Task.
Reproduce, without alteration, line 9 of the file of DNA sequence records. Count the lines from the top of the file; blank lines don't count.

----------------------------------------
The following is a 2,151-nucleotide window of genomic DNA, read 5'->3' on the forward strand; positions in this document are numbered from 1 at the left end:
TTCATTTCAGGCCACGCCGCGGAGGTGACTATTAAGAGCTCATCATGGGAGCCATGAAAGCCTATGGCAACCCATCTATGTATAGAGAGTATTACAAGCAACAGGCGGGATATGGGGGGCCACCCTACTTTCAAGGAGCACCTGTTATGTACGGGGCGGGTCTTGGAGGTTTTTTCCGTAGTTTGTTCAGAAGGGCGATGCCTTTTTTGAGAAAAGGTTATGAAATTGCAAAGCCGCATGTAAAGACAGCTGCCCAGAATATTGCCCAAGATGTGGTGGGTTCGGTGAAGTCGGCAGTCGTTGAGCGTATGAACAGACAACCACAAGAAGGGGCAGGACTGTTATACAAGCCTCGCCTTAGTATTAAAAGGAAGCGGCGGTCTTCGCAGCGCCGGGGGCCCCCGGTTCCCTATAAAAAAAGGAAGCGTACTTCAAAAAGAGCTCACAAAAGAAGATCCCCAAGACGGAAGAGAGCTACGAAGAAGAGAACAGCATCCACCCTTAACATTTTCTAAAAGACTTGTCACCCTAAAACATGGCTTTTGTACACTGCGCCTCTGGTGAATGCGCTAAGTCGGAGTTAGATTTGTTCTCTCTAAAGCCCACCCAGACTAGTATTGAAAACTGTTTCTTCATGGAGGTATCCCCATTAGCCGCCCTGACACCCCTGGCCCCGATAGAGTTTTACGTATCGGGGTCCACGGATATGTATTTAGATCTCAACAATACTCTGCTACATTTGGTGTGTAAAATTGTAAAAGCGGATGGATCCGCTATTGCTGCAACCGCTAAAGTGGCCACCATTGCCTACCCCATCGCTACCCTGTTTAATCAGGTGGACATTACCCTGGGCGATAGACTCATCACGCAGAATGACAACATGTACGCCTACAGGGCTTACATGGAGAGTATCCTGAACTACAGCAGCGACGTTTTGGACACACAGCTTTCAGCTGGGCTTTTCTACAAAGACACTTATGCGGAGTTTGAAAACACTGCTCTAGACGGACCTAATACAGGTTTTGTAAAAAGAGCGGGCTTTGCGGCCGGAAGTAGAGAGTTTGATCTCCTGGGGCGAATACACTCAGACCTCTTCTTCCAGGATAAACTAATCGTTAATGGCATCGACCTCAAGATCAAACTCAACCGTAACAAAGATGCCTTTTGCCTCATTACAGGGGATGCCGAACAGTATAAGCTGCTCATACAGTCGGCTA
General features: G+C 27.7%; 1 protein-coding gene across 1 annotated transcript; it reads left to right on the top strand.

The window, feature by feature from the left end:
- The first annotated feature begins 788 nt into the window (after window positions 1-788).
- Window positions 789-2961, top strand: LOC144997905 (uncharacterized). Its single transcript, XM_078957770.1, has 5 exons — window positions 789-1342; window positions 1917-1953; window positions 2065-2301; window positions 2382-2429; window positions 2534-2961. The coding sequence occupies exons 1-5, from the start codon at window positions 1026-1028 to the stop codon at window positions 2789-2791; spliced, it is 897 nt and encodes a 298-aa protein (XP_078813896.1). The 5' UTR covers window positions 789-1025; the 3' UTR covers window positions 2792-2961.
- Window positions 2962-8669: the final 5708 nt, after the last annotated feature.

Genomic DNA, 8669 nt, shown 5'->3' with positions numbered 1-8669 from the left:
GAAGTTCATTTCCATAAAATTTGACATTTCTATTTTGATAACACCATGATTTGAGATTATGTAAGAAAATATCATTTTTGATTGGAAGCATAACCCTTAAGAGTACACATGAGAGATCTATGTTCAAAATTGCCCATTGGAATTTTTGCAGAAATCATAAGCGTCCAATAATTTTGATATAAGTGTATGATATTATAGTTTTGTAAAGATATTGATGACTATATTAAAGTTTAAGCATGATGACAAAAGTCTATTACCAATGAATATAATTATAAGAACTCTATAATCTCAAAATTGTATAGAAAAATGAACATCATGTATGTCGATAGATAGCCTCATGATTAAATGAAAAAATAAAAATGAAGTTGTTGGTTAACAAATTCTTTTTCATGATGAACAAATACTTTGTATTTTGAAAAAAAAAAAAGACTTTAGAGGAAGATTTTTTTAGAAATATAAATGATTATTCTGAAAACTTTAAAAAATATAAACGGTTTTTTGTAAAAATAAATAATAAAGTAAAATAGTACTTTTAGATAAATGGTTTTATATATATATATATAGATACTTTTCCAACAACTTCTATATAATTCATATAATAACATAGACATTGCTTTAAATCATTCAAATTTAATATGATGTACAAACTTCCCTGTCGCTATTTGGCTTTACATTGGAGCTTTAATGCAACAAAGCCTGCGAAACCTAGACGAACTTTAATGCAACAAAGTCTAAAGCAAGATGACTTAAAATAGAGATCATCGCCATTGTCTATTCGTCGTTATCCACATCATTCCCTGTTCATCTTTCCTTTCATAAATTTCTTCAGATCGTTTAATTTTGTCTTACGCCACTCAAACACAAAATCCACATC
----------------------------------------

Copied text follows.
GAAGTTCATTTCCATAAAATTTGACATTTCTATTTTGATAACACCATGATTTGAGATTATGTAAGAAAATATCATTTTTGATTGGAAGCATAACCCTTAAGAGTACACATGAGAGATCTATGTTCAAAATTGCCCATTGGAATTTTTGCAGAAATCATAAGCGTCCAATAATTTTGATATAAGTGTATGATATTATAGTTTTGTAAAGATATTGATGACTATATTAAAGTTTAAGCATGATGACAAAAGTCTATTACCAATGAATATAATTATAAGAACTCTATAATCTCAAAATTGTATAGAAAAATGAACATCATGTATGTCGATAGATAGCCTCATGATTAAATGAAAAAATAAAAATGAAGTTGTTGGTTAACAAATTCTTTTTCATGATGAACAAATACTTTGTATTTTGAAAAAAAAAAAAGACTTTAGAGGAAGATTTTTTTAGAAATATAAATGATTATTCTGAAAACTTTAAAAAATATAAACGGTTTTTTGTAAAAATAAATAATAAAGTAAAATAGTACTTTTAGATAAATGGTTTTATATATATATATATAGATACTTTTCCAACAACTTCTATATAATTCATATAATAACATAGACATTGCTTTAAATCATTCAAATTTAATATGATGTACAAACTTCCCTGTCGCTATTTGGCTTTACATTGGAGCTTTAATGCAACAAAGCCTGCGAAACCTAGACGAACTTTAATGCAACAAAGTCTAAAGCAAGATGACTTAAAATAGAGATCATCGCCATTGTCTATTCGTCGTTATCCACATCATTCCCTGTTCATCTTTCCTTTCATAAATTTCTTCAGATCGTTTAATTTTGTCTTACGCCACTCAAACACAAAATCCACATC